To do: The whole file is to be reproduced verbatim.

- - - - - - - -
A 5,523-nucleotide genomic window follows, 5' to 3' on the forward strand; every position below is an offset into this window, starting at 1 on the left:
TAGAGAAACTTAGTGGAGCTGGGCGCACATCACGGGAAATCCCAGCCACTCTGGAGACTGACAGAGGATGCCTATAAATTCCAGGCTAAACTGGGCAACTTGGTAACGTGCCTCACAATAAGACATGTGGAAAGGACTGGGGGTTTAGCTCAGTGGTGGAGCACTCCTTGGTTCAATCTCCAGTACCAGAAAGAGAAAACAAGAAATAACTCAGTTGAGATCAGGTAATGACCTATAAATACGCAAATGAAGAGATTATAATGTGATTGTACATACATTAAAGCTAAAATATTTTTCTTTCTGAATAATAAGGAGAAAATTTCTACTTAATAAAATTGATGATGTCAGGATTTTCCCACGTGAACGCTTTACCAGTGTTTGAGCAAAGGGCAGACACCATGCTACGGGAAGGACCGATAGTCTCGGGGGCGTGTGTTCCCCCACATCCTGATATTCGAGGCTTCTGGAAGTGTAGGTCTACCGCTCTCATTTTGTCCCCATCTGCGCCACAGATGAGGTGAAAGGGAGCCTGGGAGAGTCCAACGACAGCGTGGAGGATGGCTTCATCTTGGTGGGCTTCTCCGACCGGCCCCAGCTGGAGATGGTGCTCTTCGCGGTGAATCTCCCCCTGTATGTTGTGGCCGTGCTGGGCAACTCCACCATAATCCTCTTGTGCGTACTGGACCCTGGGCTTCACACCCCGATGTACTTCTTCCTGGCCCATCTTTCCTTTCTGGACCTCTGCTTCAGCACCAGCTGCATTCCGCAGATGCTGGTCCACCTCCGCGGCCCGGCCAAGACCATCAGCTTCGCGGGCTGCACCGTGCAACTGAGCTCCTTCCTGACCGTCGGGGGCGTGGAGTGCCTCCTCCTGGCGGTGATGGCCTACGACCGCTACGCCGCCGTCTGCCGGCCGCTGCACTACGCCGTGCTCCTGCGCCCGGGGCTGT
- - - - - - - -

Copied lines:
A 5,523-nucleotide genomic window follows, 5' to 3' on the forward strand; every position below is an offset into this window, starting at 1 on the left:
TAGAGAAACTTAGTGGAGCTGGGCGCACATCACGGGAAATCCCAGCCACTCTGGAGACTGACAGAGGATGCCTATAAATTCCAGGCTAAACTGGGCAACTTGGTAACGTGCCTCACAATAAGACATGTGGAAAGGACTGGGGGTTTAGCTCAGTGGTGGAGCACTCCTTGGTTCAATCTCCAGTACCAGAAAGAGAAAACAAGAAATAACTCAGTTGAGATCAGGTAATGACCTATAAATACGCAAATGAAGAGATTATAATGTGATTGTACATACATTAAAGCTAAAATATTTTTCTTTCTGAATAATAAGGAGAAAATTTCTACTTAATAAAATTGATGATGTCAGGATTTTCCCACGTGAACGCTTTACCAGTGTTTGAGCAAAGGGCAGACACCATGCTACGGGAAGGACCGATAGTCTCGGGGGCGTGTGTTCCCCCACATCCTGATATTCGAGGCTTCTGGAAGTGTAGGTCTACCGCTCTCATTTTGTCCCCATCTGCGCCACAGATGAGGTGAAAGGGAGCCTGGGAGAGTCCAACGACAGCGTGGAGGATGGCTTCATCTTGGTGGGCTTCTCCGACCGGCCCCAGCTGGAGATGGTGCTCTTCGCGGTGAATCTCCCCCTGTATGTTGTGGCCGTGCTGGGCAACTCCACCATAATCCTCTTGTGCGTACTGGACCCTGGGCTTCACACCCCGATGTACTTCTTCCTGGCCCATCTTTCCTTTCTGGACCTCTGCTTCAGCACCAGCTGCATTCCGCAGATGCTGGTCCACCTCCGCGGCCCGGCCAAGACCATCAGCTTCGCGGGCTGCACCGTGCAACTGAGCTCCTTCCTGACCGTCGGGGGCGTGGAGTGCCTCCTCCTGGCGGTGATGGCCTACGACCGCTACGCCGCCGTCTGCCGGCCGCTGCACTACGCCGTGCTCCTGCGCCCGGGGCTGT